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Re: Records question

by rbc (Curate)
on Jan 11, 2003 at 00:45 UTC ( #226017=note: print w/replies, xml ) Need Help??

in reply to Records question

The easiest way to print out @corps would be to use Data::Dumper
like so ...
... use Data::Dumper; ... print Dumper( @corps );

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Re: Re: Records question
by sauoq (Abbot) on Jan 11, 2003 at 00:54 UTC
    print Dumper( \@corps );    # Will probably be neater.

    If you pass an array, it'll treat it as a bunch of scalars. Passing a reference is cleaner.

    "My two cents aren't worth a dime.";
Re: Re: Records question
by dave8775 (Novice) on Jan 11, 2003 at 00:56 UTC

    Great! That is definatelly quick (and simpler). :) Nonetheless to complete my code I will eventually have to access that data... and since it is nested and requires a long trail to get to the inner data is it considered easier or more common practice to simply store the data in an array and separate field values and records with some delimeter? Or am I on a good track (records is good for this and it won't be to difficult to get at the data)?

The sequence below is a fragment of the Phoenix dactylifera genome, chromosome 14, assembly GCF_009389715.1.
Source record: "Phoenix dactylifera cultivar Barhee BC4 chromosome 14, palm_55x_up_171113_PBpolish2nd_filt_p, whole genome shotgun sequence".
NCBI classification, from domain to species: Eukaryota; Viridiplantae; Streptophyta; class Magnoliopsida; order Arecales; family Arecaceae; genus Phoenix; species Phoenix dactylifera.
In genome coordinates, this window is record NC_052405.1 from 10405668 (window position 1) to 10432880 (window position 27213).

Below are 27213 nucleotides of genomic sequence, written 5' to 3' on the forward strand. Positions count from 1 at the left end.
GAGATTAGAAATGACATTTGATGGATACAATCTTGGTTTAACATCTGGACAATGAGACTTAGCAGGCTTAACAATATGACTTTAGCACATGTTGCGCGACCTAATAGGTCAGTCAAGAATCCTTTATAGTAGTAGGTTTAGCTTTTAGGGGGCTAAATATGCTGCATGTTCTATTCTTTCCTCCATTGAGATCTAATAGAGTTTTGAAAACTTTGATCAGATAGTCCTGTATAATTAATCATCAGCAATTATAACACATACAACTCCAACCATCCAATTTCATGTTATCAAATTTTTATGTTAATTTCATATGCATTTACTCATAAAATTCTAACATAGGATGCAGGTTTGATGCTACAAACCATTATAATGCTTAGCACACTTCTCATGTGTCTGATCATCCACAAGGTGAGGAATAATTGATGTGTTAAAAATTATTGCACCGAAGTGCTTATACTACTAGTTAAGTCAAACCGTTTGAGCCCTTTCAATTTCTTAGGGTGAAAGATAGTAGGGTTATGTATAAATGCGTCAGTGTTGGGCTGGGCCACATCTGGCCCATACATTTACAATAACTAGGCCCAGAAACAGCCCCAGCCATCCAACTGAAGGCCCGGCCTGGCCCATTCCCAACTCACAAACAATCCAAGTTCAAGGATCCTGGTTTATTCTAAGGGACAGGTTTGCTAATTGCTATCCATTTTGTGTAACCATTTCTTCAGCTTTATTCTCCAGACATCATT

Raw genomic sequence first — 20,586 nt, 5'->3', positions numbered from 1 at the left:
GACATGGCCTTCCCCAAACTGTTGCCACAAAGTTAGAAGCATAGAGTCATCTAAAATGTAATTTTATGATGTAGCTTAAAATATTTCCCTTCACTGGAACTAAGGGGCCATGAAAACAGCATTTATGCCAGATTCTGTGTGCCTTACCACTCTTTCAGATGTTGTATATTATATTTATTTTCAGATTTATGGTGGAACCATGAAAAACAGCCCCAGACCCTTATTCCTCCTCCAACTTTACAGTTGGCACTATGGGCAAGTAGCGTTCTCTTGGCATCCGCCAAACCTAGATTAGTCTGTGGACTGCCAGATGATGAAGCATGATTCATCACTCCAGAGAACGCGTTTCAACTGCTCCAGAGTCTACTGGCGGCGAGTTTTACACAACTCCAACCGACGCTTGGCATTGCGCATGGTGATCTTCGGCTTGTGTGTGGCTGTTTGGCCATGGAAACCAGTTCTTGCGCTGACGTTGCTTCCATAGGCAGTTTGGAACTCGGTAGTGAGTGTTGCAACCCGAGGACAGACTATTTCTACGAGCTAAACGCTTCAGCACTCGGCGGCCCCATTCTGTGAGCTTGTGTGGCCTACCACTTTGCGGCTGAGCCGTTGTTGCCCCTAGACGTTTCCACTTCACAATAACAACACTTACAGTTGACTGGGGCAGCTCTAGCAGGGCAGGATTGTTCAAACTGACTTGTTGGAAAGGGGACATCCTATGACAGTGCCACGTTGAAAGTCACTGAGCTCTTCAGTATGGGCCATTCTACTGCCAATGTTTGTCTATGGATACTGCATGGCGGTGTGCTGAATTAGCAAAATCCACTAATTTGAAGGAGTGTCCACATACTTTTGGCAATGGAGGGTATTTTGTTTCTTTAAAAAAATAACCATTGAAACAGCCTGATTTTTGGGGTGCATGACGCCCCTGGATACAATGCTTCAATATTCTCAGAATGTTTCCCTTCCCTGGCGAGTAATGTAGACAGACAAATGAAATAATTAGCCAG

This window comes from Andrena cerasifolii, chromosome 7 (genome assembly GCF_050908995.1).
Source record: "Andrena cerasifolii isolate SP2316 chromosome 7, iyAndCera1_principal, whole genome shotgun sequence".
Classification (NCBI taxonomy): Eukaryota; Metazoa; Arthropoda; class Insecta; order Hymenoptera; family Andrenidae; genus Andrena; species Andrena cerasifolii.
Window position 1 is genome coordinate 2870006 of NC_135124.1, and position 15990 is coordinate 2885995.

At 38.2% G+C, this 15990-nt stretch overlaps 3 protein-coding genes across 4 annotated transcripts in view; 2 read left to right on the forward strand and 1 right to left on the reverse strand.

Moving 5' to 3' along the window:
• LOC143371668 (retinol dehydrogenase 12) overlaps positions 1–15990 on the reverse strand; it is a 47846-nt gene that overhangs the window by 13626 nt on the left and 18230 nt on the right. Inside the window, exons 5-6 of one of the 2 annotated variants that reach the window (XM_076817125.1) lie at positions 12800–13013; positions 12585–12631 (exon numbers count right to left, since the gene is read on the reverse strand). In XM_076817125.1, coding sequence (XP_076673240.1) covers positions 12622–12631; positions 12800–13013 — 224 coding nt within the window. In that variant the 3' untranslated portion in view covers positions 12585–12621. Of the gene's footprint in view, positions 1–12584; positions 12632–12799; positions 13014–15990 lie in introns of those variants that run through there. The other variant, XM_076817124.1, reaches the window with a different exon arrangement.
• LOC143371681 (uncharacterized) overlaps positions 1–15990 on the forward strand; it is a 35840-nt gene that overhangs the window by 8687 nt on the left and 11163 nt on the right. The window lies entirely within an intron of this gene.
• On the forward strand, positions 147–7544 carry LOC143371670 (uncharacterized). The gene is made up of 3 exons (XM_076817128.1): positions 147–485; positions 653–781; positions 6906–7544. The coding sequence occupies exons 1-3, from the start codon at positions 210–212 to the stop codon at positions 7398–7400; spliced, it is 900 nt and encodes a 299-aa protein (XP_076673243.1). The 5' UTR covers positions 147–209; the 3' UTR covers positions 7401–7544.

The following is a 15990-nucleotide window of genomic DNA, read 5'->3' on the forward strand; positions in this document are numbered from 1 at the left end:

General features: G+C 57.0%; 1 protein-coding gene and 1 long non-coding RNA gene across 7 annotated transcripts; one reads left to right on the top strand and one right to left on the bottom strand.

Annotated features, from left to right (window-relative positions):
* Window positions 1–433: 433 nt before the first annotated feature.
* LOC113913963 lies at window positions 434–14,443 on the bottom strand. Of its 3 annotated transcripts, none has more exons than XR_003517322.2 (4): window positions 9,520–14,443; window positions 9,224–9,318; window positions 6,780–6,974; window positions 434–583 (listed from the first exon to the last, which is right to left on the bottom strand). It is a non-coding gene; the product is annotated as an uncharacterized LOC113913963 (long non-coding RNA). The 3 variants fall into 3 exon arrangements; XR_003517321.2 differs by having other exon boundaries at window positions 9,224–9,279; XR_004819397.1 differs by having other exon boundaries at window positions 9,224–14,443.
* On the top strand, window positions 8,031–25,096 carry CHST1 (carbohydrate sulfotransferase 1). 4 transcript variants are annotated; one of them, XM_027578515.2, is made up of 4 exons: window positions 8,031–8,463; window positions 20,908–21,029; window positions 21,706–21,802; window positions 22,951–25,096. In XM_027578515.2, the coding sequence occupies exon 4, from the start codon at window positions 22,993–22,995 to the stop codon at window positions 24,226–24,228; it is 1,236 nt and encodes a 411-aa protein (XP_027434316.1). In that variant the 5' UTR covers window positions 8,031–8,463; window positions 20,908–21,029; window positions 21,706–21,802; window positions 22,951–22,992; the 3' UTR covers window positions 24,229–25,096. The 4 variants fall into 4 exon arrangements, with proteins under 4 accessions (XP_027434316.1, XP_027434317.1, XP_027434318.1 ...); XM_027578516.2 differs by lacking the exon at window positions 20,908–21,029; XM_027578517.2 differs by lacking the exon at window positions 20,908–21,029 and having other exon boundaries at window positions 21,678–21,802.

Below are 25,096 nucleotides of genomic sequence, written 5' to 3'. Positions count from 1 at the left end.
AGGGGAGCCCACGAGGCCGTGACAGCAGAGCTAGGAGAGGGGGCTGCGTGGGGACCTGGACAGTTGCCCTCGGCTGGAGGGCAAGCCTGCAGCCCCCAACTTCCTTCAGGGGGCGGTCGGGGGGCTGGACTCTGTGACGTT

Delimited data organization might seem tempting, especially if the concept of references is a little foreign. But I think you will find that in general, manipulating data internally using records is good, and internally using just delimited data in an array is bad, unless your data is very simple. In a complex record structure, each atom of data has a location, which can't be said for the delimited data; it requires you to create temporary variables and use split every time you need access to something. There is also the problem of quoting/escaping data so it doesn't interfere with the delimiter. Given that your record structure is intelligently organized (it seems that way so far), you really can't go wrong. Once you really come to understand Perl's way of handling references, you will find very little data that you can't model inside your program with complex structures. The same can't be said for a delimited array.

      See perlreftut for more info.


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